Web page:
I am not a contented person by nature. I’m always wanting more.
I spent three days in a Tanzanian village earlier this week and realized how very discontented I am. I didn’t miss (for those three days) running water or electricity. Taking a bath out of a bowl of water isn’t so bad, and the absence of electricity only meant the night sky would be absolutely stunning.
But I can’t express to you how much I missed soft chairs, beds, and couches.* The cushiest thing I sat on during my stay in the village was a rock; and I thanked God for it’s anatomically-contoured curves. But still I was not content. I secretly longed to go read my Bible while sitting comfortably in the truck that was parked just a few meters away.
Nor was I content with the food I was served. I ate what was placed before me and enjoyed the company,** but I sure missed having some variation in my diet. In my mind, a guy can only eat so much rice or ugali — and dipping it in the same accompanying sauce at every meal is not my forte. Boredom sets in quickly with tasteless starches dunked in tomato-flavored boiled water.
I am not by nature a content person. And neither are you. Contentment is not inherent in fallen man. And don’t let anyone tell you otherwise.
What I Learned On My Summer Mission Trip
Every short-term-mission-trip-goer is an expert on contentment. Because they’ve witnessed firsthand Haitians living in huts and Hondurans living off beans and rice. These Christians return to the states with a renewed appreciation for what they have and a strong desire to be as content as the completely satisfied Latin Americans.
To hear these mission trip goers, you’d think selfishness and materialism is a North American disease, one to which the rest of the world is immune. Not true.
The African living under a thatch roof desperately wants one made of tin. The Haitian family sleeping together in one bedroom lusts after their neighbors’ two-bedroom home. Godly contentment is not something the third-world has a firm grasp on. If you’ve witnessed true contentedness, it’s likely due to the Holy Spirit and not the absence of wealth.***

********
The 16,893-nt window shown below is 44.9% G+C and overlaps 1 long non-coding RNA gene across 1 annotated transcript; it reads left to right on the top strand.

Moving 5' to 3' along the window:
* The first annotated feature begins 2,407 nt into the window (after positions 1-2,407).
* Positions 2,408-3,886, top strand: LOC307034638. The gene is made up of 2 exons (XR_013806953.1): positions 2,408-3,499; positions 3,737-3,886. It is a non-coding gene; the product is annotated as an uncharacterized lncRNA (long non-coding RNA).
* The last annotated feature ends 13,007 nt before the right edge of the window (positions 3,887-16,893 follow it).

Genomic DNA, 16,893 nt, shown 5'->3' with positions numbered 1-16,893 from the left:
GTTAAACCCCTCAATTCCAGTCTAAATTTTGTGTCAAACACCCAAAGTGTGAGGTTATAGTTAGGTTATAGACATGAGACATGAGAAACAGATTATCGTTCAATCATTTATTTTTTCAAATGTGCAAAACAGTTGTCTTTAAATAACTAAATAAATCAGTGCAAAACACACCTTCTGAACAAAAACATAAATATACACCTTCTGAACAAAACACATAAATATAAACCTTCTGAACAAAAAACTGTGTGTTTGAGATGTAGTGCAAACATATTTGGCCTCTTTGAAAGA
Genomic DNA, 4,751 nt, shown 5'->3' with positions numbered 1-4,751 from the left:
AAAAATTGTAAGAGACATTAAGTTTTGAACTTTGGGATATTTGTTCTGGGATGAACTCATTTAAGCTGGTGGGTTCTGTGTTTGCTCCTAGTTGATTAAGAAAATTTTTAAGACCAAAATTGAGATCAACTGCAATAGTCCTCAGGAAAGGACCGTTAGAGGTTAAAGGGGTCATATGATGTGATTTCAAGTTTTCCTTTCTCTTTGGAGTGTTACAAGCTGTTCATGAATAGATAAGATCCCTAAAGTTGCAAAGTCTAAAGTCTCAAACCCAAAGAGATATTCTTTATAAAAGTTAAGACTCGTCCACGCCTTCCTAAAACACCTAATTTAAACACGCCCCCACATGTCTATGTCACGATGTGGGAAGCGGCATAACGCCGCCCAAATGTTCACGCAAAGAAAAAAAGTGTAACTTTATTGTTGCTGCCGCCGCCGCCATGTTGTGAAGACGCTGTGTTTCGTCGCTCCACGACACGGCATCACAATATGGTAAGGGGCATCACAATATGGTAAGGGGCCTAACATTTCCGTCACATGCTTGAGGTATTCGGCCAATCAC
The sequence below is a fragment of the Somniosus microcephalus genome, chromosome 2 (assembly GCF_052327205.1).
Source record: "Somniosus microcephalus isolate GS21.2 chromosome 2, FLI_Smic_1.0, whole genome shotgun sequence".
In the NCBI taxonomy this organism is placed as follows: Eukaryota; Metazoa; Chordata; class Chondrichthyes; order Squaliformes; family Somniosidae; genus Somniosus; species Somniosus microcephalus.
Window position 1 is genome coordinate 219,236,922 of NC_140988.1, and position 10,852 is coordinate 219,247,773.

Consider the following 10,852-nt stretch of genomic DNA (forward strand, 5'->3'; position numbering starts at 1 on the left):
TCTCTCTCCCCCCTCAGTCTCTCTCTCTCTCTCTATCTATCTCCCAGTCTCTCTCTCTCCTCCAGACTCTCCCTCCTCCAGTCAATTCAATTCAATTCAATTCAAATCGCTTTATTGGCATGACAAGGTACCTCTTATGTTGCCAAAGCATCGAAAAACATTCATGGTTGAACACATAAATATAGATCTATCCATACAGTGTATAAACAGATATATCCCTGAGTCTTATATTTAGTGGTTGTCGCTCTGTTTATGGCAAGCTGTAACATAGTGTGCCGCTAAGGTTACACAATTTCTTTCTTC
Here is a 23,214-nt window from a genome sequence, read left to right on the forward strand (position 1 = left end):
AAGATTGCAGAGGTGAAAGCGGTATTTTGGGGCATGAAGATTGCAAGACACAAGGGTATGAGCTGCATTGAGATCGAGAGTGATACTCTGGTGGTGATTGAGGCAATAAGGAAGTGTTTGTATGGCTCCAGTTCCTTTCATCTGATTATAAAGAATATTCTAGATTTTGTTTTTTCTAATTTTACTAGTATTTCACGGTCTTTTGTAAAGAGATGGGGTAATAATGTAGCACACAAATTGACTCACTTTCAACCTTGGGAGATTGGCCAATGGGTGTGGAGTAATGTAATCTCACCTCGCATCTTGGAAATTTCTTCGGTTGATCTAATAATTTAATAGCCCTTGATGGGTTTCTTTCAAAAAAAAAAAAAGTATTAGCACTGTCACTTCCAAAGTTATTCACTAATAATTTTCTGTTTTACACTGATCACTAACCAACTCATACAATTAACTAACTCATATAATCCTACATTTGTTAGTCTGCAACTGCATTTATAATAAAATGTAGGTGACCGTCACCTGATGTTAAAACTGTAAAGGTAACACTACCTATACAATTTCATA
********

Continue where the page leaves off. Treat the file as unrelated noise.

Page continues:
“…I’ve learned to be happy no matter what the situation. On one hand I’ve experienced not having anything at all, but on the other I’ve at times had more than I could ever possibly need or use. But most importantly, I have learned the secret of being content in all circumstances, whether hungry or full, whether lounging on a rock or a leather couch, and whether or not I own the newest Iproduct. I can do everything through Christ who gives me strength.” – Philippians 4:11-13
A(n extremely) Common Misuse of Scripture
It’s odd that we’ve interpreted this last verse to mean nearly the exact opposite of what Paul intended. When I see a high school football team with Philippians 4:13 printed on the back of their state championship shirts, or a group of marathon runners who believe this verse means they can, and should, complete 26.2 miles to display Jesus’ power in them, I am saddened.
This verse would be more appropriately demonstrated by the little crippled boy who will never run a step in his life, but is happy just to be in the crowd. Or the football players who can’t play a lick and lose all their games, but enjoy the season and its accompanying camaraderie all the same. The family who has just lost a child in a car accident, but still believes — and acts as if — God is good. Or the Christian couple who desperately desire to have children but are unable and, so, volunteer their time at the local Boys’ and Girls’ Clubs.
While I’m certainly not against accomplishing great feats of athleticism — and am myself a runner and triathlete (though not one with any great feats to his name) — we can’t forget that “doing all things” to Paul meant being content no matter how horrible the situation.
[I would argue that the expression of joy during times of success is not nearly the witness of Christ as is the demonstration of contentment during defeat, poverty, or hard times.]
And Christ’s strength in us is the secret of that inextinguishable joy.
That is the meaning of Philippians 4:13 and the big secret Paul had learned — that Christ enables us to be content in any and every situation. Whether we’re marathon finishers or cassava farmers in Bilyahilu village, whether we’ve just received a raise or a pink slip, whether we live in an air-conditioned home or under a thatch-roof, we can have joy and Godly contentment because of Christ in us.
* I suppose this was made worse by my sore bottom due to arriving by bicycle.
** Well, all but the beans — God’s worst invention.
*** Though I’ll give you that the absence of wealth may give you a head start on contentment. Seems like Jesus may have touched on that with the whole camel-going-through-the-eye-of-a-needle thing.